So I hide the burfis. Where? Here comes the tricky part: I hide them in the tea jar. And the tea?  In the sugar tin. So where do I put the sugar? I put it in the salt container naturally! Playing this ‘musical jars’ has both advantages and disadvantages. The advantage is that the trio gets tired of searching and gives up after opening a few jars.

The disadvantage is that my family often gets salted tea and sugared soup. The other disadvantage is that sometimes in my zeal to conceal things from the trio, I myself forget where I put the stuff and end up with stale biscuits or rancid pastries which surface several months later. Like now; I have found the biscuit tin and am looking at it with trepidation, afraid to open it. The cookies must be positively ‘alive’ by now.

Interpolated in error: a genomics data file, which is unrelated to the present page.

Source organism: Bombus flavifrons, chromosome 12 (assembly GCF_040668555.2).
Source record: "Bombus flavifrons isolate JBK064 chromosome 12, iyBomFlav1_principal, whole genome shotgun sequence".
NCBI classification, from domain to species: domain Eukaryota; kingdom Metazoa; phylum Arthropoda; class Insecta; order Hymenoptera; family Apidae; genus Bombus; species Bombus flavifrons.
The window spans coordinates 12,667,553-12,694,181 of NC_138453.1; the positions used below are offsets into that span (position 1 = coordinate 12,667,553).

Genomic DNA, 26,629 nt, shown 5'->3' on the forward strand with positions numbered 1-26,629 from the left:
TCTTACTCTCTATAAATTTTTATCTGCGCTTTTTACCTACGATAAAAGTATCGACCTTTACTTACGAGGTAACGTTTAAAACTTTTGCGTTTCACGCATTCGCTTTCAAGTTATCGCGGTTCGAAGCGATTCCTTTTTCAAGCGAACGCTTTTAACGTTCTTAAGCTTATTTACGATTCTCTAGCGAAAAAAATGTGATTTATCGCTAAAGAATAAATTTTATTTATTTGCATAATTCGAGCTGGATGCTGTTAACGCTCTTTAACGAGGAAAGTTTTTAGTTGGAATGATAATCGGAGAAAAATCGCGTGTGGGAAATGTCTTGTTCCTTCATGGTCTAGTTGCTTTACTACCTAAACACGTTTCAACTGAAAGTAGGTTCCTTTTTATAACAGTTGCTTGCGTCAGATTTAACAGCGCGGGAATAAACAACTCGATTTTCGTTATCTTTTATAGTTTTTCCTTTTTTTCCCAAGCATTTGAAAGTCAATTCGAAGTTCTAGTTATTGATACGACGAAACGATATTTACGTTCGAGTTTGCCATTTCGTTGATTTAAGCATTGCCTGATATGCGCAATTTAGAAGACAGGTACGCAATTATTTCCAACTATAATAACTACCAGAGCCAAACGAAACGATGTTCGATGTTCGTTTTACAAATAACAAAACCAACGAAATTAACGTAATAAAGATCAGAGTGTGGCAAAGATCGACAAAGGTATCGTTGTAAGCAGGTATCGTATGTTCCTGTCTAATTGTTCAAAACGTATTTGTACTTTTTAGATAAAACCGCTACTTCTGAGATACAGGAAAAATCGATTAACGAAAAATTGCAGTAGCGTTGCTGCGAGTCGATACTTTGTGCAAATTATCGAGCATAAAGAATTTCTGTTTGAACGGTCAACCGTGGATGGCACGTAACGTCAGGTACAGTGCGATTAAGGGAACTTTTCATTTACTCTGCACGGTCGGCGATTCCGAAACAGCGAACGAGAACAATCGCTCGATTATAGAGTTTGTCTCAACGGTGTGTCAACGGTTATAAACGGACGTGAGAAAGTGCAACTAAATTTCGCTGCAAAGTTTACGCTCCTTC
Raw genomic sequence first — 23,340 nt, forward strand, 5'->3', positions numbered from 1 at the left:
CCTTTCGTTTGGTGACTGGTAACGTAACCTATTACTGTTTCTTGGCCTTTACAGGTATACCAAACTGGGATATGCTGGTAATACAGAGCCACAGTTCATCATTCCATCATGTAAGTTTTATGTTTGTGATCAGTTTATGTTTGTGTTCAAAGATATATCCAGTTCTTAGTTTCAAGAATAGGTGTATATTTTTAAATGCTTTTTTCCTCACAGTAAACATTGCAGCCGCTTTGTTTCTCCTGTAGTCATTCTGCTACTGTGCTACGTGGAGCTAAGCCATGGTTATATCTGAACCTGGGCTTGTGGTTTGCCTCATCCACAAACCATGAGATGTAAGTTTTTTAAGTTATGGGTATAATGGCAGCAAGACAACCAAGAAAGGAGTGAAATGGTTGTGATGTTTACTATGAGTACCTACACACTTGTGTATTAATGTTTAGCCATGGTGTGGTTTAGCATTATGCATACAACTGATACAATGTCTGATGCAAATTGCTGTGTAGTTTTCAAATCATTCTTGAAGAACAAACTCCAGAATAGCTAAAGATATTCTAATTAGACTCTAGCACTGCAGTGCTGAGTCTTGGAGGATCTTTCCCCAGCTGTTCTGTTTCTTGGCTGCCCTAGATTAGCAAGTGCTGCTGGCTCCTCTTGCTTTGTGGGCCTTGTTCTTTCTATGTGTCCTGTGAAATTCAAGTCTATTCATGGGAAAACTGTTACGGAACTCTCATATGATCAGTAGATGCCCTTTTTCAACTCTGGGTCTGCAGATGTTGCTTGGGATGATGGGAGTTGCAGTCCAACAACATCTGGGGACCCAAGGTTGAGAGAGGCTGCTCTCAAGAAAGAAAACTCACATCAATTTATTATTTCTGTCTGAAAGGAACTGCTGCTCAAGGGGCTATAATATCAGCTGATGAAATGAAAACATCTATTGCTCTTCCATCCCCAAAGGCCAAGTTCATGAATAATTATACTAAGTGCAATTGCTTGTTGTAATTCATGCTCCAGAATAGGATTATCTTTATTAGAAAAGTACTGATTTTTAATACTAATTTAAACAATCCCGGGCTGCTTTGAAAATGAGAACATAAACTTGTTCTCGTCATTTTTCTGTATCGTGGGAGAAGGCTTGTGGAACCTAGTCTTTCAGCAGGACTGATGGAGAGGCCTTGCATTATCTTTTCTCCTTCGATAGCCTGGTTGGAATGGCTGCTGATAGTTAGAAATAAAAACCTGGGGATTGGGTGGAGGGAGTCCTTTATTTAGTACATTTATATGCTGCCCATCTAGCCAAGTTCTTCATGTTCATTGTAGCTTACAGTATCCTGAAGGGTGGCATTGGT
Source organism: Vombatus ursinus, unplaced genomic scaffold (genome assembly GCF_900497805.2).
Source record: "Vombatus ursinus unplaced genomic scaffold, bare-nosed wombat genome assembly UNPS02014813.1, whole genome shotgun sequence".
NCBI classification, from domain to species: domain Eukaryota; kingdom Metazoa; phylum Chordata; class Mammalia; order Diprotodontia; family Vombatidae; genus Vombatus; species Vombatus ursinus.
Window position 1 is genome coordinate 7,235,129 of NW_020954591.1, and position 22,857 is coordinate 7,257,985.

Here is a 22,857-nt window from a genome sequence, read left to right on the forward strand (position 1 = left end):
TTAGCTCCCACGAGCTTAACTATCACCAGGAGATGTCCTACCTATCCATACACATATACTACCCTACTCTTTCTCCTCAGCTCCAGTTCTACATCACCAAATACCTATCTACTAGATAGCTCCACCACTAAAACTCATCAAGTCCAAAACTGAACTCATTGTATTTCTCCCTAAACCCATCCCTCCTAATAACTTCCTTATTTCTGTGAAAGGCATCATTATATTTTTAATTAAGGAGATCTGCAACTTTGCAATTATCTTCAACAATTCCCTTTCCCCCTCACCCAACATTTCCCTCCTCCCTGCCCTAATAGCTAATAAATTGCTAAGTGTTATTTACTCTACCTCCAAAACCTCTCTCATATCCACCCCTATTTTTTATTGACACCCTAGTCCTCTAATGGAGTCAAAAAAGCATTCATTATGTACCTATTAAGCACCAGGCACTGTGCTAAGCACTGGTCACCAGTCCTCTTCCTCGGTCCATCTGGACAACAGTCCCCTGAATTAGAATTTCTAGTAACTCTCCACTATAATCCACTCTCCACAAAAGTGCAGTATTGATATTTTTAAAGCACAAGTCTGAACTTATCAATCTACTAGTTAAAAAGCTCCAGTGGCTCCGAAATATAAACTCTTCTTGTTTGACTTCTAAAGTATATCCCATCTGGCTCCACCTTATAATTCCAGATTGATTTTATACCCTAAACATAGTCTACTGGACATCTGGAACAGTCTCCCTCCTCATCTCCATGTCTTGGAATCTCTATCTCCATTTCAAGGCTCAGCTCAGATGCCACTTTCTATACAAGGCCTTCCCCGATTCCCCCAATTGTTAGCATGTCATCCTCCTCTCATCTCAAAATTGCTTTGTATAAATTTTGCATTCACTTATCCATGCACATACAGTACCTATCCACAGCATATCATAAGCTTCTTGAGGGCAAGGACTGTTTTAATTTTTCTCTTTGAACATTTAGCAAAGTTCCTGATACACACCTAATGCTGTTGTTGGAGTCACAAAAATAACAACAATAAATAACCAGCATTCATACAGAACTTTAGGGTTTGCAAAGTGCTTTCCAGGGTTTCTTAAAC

In our house the most oft heard refrain is “Where is my __? (Fill in the blank with items like, pen, socks, underpants, etc., etc.)  If you happen to come by in the mornings, you would find us all searching for one thing or the other.  Needless to say, we would be searching for shoes in the wardrobe and schoolbooks in the kitchen. Everyone is so used to asking where this or that thing is, that one day — I swear it — the younger brat actually called from the bathroom, “Mom, where is my neck?” We sometimes spend 25 hours in a day searching for various things around the house.

Searching usually means that the trio stand in front of the cupboard/shelf/fridge…and expect the said item to fall into their hands magically. They would announce, ”It is not there!” without moving any other muscle but that of their jaws. This usually makes me very nervous, because they might find one or the other of the things I have hidden in the said places. Now you know why I am a nervous wreck, don’t you?